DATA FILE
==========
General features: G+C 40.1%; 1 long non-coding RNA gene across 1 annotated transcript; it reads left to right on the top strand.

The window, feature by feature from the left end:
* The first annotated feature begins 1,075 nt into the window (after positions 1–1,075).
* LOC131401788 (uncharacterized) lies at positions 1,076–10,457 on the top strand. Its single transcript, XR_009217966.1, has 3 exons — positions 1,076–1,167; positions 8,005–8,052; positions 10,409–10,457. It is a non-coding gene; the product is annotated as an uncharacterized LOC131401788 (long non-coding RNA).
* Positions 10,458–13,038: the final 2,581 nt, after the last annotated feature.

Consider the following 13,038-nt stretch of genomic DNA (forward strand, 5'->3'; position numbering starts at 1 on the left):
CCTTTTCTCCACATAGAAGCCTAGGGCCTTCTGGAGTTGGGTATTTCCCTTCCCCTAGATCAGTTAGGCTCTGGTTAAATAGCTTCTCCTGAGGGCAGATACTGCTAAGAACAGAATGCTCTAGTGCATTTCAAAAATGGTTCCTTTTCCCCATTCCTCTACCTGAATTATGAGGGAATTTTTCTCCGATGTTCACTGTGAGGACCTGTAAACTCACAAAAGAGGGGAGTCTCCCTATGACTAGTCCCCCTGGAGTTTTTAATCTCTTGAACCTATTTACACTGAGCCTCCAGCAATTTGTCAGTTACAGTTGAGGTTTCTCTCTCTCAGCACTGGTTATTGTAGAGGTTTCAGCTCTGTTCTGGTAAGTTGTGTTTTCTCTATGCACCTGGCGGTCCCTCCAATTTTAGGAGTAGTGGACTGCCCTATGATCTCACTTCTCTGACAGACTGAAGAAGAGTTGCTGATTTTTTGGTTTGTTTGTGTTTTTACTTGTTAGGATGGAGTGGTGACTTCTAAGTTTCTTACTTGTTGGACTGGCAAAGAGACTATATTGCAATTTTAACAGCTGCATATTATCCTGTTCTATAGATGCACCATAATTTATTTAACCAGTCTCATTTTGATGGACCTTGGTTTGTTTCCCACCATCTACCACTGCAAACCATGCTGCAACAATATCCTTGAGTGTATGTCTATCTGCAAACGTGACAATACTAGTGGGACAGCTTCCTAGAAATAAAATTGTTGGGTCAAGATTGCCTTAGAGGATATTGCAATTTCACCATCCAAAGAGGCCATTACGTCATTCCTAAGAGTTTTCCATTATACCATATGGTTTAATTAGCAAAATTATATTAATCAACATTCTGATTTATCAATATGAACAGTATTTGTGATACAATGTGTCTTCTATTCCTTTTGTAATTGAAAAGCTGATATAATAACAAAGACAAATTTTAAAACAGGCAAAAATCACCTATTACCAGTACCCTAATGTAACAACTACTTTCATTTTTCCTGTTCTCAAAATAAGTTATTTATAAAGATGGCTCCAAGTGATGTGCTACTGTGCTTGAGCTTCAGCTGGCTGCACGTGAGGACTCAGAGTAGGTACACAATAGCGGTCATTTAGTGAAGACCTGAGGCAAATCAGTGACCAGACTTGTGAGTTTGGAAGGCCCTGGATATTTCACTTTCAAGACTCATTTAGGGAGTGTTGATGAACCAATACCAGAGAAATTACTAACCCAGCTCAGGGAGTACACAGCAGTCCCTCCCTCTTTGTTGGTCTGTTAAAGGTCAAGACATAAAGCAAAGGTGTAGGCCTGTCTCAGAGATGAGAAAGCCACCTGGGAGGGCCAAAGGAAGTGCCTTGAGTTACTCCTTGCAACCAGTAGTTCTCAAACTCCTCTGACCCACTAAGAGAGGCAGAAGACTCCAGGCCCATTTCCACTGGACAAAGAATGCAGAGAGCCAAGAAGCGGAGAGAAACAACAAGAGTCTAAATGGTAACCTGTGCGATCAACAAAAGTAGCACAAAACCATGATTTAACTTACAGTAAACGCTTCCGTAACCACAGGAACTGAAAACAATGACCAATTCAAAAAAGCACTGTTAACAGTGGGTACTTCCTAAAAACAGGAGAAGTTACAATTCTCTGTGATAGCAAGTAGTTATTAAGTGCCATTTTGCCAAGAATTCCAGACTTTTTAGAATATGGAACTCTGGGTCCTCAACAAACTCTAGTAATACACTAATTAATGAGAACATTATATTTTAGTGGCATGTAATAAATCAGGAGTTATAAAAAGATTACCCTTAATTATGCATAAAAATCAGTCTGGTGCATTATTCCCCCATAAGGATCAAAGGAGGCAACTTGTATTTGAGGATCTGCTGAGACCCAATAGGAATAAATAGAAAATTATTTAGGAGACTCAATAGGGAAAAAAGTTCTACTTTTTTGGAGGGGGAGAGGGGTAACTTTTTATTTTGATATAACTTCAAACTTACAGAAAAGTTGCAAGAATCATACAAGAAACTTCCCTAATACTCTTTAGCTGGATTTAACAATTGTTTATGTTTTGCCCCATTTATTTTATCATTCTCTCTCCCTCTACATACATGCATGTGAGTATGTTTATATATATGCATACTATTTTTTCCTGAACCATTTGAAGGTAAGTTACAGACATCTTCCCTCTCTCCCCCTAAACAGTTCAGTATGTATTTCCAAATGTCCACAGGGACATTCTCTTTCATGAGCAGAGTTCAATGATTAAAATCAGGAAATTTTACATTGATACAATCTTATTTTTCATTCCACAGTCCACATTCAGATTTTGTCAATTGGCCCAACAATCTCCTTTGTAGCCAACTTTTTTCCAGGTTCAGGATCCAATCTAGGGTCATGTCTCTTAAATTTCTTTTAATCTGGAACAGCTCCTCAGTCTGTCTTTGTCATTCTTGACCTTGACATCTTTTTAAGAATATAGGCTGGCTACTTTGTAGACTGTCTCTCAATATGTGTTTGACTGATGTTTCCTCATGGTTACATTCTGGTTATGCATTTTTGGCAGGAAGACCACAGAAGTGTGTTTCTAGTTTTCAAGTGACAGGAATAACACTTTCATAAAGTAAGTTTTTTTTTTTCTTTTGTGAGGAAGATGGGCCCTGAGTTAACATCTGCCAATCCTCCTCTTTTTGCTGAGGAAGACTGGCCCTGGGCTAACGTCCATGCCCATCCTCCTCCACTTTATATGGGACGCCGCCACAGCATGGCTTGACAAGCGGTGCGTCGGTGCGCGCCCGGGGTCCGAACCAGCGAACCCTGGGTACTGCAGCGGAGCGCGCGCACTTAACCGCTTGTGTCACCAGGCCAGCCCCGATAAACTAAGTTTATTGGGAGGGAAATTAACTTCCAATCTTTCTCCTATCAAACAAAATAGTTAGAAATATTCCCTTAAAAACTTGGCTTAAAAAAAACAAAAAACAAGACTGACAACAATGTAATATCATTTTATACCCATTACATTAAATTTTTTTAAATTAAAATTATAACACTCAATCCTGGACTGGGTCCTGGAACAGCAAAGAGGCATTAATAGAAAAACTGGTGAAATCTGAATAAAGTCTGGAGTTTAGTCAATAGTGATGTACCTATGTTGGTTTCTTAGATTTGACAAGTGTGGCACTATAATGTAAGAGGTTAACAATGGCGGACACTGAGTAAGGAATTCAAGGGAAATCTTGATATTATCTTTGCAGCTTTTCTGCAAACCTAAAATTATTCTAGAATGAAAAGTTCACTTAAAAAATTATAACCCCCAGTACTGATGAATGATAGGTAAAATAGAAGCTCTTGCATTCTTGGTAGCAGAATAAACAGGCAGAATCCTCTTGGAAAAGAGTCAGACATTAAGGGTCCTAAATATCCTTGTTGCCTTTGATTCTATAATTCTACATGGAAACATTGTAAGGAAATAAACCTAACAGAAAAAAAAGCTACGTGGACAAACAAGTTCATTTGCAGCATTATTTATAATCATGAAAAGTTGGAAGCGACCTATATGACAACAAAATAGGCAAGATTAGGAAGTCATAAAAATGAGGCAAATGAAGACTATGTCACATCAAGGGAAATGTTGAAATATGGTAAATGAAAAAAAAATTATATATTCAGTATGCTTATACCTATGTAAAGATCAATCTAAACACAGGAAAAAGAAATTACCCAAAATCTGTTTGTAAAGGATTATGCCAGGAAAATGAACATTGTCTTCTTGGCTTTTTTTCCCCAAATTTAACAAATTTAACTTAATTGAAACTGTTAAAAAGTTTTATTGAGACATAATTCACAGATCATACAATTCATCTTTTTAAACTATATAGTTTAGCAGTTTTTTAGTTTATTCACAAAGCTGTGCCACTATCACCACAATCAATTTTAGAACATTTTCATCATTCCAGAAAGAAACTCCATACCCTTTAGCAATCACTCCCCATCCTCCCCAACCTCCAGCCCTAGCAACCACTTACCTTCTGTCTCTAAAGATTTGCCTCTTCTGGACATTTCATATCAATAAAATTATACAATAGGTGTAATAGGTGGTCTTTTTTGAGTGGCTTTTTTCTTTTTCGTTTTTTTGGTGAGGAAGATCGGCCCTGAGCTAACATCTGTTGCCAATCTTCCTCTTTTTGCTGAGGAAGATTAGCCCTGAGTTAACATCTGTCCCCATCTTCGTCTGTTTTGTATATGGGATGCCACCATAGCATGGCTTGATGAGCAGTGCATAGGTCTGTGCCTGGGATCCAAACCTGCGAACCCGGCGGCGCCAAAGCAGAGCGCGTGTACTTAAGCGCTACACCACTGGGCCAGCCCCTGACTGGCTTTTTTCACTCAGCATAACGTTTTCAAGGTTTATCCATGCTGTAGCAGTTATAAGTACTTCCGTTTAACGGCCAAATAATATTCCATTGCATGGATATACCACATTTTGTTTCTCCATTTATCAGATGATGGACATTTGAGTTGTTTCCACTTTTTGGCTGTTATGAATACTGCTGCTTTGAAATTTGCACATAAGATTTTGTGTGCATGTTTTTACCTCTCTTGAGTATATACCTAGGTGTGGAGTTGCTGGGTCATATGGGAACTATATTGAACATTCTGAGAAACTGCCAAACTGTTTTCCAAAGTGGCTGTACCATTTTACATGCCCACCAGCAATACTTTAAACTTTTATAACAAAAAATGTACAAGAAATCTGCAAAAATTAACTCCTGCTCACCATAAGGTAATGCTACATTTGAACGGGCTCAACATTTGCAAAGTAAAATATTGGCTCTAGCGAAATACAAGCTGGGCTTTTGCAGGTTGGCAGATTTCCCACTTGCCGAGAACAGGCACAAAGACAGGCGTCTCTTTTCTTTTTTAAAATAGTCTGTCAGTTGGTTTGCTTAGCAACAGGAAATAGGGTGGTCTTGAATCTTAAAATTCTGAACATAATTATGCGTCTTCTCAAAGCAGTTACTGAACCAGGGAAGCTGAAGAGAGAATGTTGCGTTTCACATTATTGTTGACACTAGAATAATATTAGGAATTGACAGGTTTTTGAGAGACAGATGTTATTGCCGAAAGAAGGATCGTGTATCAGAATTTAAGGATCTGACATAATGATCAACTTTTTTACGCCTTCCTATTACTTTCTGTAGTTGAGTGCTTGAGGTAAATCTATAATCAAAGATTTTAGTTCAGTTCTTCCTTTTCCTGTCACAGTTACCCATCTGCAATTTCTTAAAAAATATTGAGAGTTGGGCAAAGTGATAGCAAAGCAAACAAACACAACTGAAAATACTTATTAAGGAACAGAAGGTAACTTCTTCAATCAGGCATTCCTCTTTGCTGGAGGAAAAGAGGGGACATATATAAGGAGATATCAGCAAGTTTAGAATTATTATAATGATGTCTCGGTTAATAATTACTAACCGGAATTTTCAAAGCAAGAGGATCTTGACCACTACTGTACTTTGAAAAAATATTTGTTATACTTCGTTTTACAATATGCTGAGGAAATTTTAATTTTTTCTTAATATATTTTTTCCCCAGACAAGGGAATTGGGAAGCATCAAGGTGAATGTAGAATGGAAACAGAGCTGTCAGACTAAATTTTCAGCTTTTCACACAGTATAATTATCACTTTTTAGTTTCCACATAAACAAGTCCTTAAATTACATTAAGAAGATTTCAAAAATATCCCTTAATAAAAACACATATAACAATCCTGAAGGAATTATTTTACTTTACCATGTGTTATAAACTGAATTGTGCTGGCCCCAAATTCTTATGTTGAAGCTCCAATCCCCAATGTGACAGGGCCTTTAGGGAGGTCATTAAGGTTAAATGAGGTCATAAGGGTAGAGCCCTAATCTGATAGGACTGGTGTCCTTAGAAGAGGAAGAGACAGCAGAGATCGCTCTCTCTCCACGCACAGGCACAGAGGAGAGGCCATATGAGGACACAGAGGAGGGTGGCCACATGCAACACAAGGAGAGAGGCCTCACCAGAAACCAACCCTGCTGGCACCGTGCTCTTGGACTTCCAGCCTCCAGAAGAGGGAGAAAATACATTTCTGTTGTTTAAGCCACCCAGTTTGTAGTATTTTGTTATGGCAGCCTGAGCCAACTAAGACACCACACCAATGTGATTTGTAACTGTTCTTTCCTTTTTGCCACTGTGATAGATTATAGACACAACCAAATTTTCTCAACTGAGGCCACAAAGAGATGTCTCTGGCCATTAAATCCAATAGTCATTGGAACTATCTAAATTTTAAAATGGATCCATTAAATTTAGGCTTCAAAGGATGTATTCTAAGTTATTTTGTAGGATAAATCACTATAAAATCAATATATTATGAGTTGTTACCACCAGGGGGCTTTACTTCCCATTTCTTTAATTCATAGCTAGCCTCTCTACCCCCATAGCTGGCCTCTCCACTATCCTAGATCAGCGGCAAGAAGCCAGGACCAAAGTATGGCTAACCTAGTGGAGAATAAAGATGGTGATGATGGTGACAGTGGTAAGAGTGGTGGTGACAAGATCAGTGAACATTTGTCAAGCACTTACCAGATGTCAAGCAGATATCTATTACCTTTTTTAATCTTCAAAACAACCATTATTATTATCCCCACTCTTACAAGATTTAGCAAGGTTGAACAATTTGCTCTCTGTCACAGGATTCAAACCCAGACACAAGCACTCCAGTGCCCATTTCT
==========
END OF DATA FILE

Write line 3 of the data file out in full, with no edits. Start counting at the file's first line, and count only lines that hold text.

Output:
* The first annotated feature begins 1,075 nt into the window (after positions 1–1,075).